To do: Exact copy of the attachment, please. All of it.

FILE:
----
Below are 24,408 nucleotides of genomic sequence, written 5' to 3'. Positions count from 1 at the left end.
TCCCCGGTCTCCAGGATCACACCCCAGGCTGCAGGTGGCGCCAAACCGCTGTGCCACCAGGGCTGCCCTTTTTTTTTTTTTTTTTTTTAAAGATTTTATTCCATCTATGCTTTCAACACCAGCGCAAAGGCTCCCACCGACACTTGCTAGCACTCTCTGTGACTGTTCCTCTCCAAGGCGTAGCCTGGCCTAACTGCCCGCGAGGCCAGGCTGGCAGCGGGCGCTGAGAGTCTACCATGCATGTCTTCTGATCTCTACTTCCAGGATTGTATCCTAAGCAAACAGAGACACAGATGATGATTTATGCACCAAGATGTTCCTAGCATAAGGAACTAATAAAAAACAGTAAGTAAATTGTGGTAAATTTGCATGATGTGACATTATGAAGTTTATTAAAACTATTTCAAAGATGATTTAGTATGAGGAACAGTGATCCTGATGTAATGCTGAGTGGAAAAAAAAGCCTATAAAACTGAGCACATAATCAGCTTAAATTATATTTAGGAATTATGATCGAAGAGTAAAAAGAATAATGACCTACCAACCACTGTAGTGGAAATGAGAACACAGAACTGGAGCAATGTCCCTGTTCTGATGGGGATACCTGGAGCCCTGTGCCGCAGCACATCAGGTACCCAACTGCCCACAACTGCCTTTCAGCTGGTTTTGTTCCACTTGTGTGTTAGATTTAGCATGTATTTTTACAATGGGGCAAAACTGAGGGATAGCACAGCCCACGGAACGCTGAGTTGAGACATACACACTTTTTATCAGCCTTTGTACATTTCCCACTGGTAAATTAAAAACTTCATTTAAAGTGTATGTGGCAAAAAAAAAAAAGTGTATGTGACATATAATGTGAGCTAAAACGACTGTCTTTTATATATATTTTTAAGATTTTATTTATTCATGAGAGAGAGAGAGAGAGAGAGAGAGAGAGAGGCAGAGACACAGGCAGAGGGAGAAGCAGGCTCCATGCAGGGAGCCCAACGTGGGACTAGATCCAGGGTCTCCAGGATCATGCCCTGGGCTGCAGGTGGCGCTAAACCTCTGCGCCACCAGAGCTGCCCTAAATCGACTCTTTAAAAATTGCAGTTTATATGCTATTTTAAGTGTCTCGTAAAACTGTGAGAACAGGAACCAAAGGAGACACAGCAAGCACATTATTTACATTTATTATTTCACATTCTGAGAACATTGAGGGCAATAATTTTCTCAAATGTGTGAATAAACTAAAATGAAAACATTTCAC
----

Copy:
Below are 24,408 nucleotides of genomic sequence, written 5' to 3'. Positions count from 1 at the left end.
TCCCCGGTCTCCAGGATCACACCCCAGGCTGCAGGTGGCGCCAAACCGCTGTGCCACCAGGGCTGCCCTTTTTTTTTTTTTTTTTTTTAAAGATTTTATTCCATCTATGCTTTCAACACCAGCGCAAAGGCTCCCACCGACACTTGCTAGCACTCTCTGTGACTGTTCCTCTCCAAGGCGTAGCCTGGCCTAACTGCCCGCGAGGCCAGGCTGGCAGCGGGCGCTGAGAGTCTACCATGCATGTCTTCTGATCTCTACTTCCAGGATTGTATCCTAAGCAAACAGAGACACAGATGATGATTTATGCACCAAGATGTTCCTAGCATAAGGAACTAATAAAAAACAGTAAGTAAATTGTGGTAAATTTGCATGATGTGACATTATGAAGTTTATTAAAACTATTTCAAAGATGATTTAGTATGAGGAACAGTGATCCTGATGTAATGCTGAGTGGAAAAAAAAGCCTATAAAACTGAGCACATAATCAGCTTAAATTATATTTAGGAATTATGATCGAAGAGTAAAAAGAATAATGACCTACCAACCACTGTAGTGGAAATGAGAACACAGAACTGGAGCAATGTCCCTGTTCTGATGGGGATACCTGGAGCCCTGTGCCGCAGCACATCAGGTACCCAACTGCCCACAACTGCCTTTCAGCTGGTTTTGTTCCACTTGTGTGTTAGATTTAGCATGTATTTTTACAATGGGGCAAAACTGAGGGATAGCACAGCCCACGGAACGCTGAGTTGAGACATACACACTTTTTATCAGCCTTTGTACATTTCCCACTGGTAAATTAAAAACTTCATTTAAAGTGTATGTGGCAAAAAAAAAAAAGTGTATGTGACATATAATGTGAGCTAAAACGACTGTCTTTTATATATATTTTTAAGATTTTATTTATTCATGAGAGAGAGAGAGAGAGAGAGAGAGAGAGAGGCAGAGACACAGGCAGAGGGAGAAGCAGGCTCCATGCAGGGAGCCCAACGTGGGACTAGATCCAGGGTCTCCAGGATCATGCCCTGGGCTGCAGGTGGCGCTAAACCTCTGCGCCACCAGAGCTGCCCTAAATCGACTCTTTAAAAATTGCAGTTTATATGCTATTTTAAGTGTCTCGTAAAACTGTGAGAACAGGAACCAAAGGAGACACAGCAAGCACATTATTTACATTTATTATTTCACATTCTGAGAACATTGAGGGCAATAATTTTCTCAAATGTGTGAATAAACTAAAATGAAAACATTTCAC